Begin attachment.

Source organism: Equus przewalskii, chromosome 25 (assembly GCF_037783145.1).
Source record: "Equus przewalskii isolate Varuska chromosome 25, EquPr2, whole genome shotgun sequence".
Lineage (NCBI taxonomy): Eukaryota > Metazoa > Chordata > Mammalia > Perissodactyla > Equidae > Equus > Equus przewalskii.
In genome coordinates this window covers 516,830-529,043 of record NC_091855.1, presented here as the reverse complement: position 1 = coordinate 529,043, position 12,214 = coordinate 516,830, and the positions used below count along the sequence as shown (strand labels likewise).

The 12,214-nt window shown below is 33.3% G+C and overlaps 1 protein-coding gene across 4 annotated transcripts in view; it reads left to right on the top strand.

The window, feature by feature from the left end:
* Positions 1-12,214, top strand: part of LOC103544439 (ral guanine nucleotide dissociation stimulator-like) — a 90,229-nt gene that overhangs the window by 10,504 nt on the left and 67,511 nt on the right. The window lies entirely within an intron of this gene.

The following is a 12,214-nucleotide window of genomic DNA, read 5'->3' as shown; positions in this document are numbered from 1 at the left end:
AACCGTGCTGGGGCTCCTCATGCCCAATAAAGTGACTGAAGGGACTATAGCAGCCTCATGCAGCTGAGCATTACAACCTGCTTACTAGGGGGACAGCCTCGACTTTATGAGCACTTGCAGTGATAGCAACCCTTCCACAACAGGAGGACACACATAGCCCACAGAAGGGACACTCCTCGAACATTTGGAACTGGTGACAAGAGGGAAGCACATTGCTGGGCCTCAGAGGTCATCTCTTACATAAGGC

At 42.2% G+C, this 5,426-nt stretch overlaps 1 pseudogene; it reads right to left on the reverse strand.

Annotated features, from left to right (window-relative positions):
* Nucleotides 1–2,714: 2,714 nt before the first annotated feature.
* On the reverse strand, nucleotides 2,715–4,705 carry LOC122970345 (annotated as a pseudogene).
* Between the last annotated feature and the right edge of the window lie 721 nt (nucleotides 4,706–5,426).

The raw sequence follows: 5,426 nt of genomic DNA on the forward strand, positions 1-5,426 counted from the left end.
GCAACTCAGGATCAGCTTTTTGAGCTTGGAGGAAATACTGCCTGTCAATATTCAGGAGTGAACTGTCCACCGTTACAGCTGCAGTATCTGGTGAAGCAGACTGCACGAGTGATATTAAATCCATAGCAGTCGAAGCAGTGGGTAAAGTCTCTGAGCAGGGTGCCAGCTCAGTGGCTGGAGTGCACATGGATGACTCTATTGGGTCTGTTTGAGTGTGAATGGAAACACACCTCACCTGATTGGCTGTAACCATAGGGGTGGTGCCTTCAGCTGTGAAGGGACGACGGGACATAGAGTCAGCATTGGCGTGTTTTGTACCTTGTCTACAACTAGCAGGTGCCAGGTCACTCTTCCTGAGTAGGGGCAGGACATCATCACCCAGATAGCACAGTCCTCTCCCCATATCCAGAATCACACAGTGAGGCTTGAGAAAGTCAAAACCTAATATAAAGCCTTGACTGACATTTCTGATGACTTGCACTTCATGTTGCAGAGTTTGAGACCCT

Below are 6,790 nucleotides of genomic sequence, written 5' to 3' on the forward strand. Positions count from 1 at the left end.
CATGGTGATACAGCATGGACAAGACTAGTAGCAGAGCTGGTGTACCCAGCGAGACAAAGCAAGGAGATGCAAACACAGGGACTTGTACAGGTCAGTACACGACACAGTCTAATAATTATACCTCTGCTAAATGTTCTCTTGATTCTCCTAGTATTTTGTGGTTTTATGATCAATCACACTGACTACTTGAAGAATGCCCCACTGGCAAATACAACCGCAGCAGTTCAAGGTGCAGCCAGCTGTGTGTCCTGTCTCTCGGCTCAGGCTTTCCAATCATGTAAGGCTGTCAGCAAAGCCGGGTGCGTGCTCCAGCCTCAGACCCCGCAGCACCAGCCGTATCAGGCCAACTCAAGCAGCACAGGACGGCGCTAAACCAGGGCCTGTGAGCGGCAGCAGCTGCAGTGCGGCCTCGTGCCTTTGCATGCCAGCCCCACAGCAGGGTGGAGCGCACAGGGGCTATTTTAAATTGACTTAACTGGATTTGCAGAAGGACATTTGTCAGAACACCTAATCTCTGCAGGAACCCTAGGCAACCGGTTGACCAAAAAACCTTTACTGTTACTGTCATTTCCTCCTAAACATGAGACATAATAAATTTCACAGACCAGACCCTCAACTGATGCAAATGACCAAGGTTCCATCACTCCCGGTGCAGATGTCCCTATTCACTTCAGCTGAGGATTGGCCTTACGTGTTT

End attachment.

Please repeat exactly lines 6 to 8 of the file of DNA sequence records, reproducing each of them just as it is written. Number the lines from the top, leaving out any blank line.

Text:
The window, feature by feature from the left end:
* Positions 1-12,214, top strand: part of LOC103544439 (ral guanine nucleotide dissociation stimulator-like) — a 90,229-nt gene that overhangs the window by 10,504 nt on the left and 67,511 nt on the right. The window lies entirely within an intron of this gene.

The following is a 12,214-nucleotide window of genomic DNA, read 5'->3' as shown; positions in this document are numbered from 1 at the left end: